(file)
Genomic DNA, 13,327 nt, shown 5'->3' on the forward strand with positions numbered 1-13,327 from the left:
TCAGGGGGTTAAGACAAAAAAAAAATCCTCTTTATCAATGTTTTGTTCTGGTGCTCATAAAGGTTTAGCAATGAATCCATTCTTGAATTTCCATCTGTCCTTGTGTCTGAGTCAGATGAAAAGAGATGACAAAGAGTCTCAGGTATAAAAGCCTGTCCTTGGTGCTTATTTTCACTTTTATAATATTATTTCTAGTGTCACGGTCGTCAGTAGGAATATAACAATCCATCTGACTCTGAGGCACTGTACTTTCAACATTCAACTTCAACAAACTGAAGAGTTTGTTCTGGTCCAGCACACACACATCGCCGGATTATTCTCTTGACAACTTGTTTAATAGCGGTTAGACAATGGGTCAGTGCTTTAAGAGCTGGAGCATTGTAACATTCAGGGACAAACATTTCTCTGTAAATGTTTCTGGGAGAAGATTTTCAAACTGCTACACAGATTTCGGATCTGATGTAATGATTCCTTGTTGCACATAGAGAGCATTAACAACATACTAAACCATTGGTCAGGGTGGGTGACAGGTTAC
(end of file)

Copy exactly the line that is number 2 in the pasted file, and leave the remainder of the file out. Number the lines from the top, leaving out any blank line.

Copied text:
TCAGGGGGTTAAGACAAAAAAAAAATCCTCTTTATCAATGTTTTGTTCTGGTGCTCATAAAGGTTTAGCAATGAATCCATTCTTGAATTTCCATCTGTCCTTGTGTCTGAGTCAGATGAAAAGAGATGACAAAGAGTCTCAGGTATAAAAGCCTGTCCTTGGTGCTTATTTTCACTTTTATAATATTATTTCTAGTGTCACGGTCGTCAGTAGGAATATAACAATCCATCTGACTCTGAGGCACTGTACTTTCAACATTCAACTTCAACAAACTGAAGAGTTTGTTCTGGTCCAGCACACACACATCGCCGGATTATTCTCTTGACAACTTGTTTAATAGCGGTTAGACAATGGGTCAGTGCTTTAAGAGCTGGAGCATTGTAACATTCAGGGACAAACATTTCTCTGTAAATGTTTCTGGGAGAAGATTTTCAAACTGCTACACAGATTTCGGATCTGATGTAATGATTCCTTGTTGCACATAGAGAGCATTAACAACATACTAAACCATTGGTCAGGGTGGGTGACAGGTTAC